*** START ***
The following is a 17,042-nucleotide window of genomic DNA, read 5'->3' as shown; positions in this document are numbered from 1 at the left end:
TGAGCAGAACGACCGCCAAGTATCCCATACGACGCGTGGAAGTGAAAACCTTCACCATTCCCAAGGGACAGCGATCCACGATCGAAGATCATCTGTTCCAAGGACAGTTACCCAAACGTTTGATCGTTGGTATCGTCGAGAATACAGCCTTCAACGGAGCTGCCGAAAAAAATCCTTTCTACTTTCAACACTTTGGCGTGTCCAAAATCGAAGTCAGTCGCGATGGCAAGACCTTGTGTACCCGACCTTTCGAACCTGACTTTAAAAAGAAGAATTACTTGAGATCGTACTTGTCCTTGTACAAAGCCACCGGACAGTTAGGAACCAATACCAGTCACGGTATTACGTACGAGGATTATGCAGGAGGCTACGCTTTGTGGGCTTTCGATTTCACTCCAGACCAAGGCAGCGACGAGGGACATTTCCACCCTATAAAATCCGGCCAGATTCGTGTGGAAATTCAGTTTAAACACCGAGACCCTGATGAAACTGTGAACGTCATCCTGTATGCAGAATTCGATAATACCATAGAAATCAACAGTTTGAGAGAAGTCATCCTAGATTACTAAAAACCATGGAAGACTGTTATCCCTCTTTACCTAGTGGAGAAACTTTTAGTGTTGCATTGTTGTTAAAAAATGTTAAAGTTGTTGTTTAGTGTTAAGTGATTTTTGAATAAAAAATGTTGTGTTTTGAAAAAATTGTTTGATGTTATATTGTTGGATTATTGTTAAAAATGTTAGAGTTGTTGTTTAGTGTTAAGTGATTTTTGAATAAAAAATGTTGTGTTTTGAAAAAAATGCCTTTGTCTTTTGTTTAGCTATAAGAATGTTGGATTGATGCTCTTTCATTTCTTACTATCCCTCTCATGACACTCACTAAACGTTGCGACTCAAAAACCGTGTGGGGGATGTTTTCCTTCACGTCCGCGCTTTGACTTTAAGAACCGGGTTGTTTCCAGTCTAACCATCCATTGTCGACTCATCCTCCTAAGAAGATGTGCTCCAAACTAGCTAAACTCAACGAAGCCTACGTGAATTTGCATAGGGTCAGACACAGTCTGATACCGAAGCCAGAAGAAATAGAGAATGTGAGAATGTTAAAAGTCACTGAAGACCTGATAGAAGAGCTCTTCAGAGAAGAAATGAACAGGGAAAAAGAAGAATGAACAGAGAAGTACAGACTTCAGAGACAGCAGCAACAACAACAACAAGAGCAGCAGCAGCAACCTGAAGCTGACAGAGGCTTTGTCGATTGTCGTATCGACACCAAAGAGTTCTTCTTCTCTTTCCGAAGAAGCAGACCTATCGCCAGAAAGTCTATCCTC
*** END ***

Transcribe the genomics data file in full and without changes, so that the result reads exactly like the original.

The following is a 17,042-nucleotide window of genomic DNA, read 5'->3' as shown; positions in this document are numbered from 1 at the left end:
TGAGCAGAACGACCGCCAAGTATCCCATACGACGCGTGGAAGTGAAAACCTTCACCATTCCCAAGGGACAGCGATCCACGATCGAAGATCATCTGTTCCAAGGACAGTTACCCAAACGTTTGATCGTTGGTATCGTCGAGAATACAGCCTTCAACGGAGCTGCCGAAAAAAATCCTTTCTACTTTCAACACTTTGGCGTGTCCAAAATCGAAGTCAGTCGCGATGGCAAGACCTTGTGTACCCGACCTTTCGAACCTGACTTTAAAAAGAAGAATTACTTGAGATCGTACTTGTCCTTGTACAAAGCCACCGGACAGTTAGGAACCAATACCAGTCACGGTATTACGTACGAGGATTATGCAGGAGGCTACGCTTTGTGGGCTTTCGATTTCACTCCAGACCAAGGCAGCGACGAGGGACATTTCCACCCTATAAAATCCGGCCAGATTCGTGTGGAAATTCAGTTTAAACACCGAGACCCTGATGAAACTGTGAACGTCATCCTGTATGCAGAATTCGATAATACCATAGAAATCAACAGTTTGAGAGAAGTCATCCTAGATTACTAAAAACCATGGAAGACTGTTATCCCTCTTTACCTAGTGGAGAAACTTTTAGTGTTGCATTGTTGTTAAAAAATGTTAAAGTTGTTGTTTAGTGTTAAGTGATTTTTGAATAAAAAATGTTGTGTTTTGAAAAAATTGTTTGATGTTATATTGTTGGATTATTGTTAAAAATGTTAGAGTTGTTGTTTAGTGTTAAGTGATTTTTGAATAAAAAATGTTGTGTTTTGAAAAAAATGCCTTTGTCTTTTGTTTAGCTATAAGAATGTTGGATTGATGCTCTTTCATTTCTTACTATCCCTCTCATGACACTCACTAAACGTTGCGACTCAAAAACCGTGTGGGGGATGTTTTCCTTCACGTCCGCGCTTTGACTTTAAGAACCGGGTTGTTTCCAGTCTAACCATCCATTGTCGACTCATCCTCCTAAGAAGATGTGCTCCAAACTAGCTAAACTCAACGAAGCCTACGTGAATTTGCATAGGGTCAGACACAGTCTGATACCGAAGCCAGAAGAAATAGAGAATGTGAGAATGTTAAAAGTCACTGAAGACCTGATAGAAGAGCTCTTCAGAGAAGAAATGAACAGGGAAAAAGAAGAATGAACAGAGAAGTACAGACTTCAGAGACAGCAGCAACAACAACAACAAGAGCAGCAGCAGCAACCTGAAGCTGACAGAGGCTTTGTCGATTGTCGTATCGACACCAAAGAGTTCTTCTTCTCTTTCCGAAGAAGCAGACCTATCGCCAGAAAGTCTATCCTC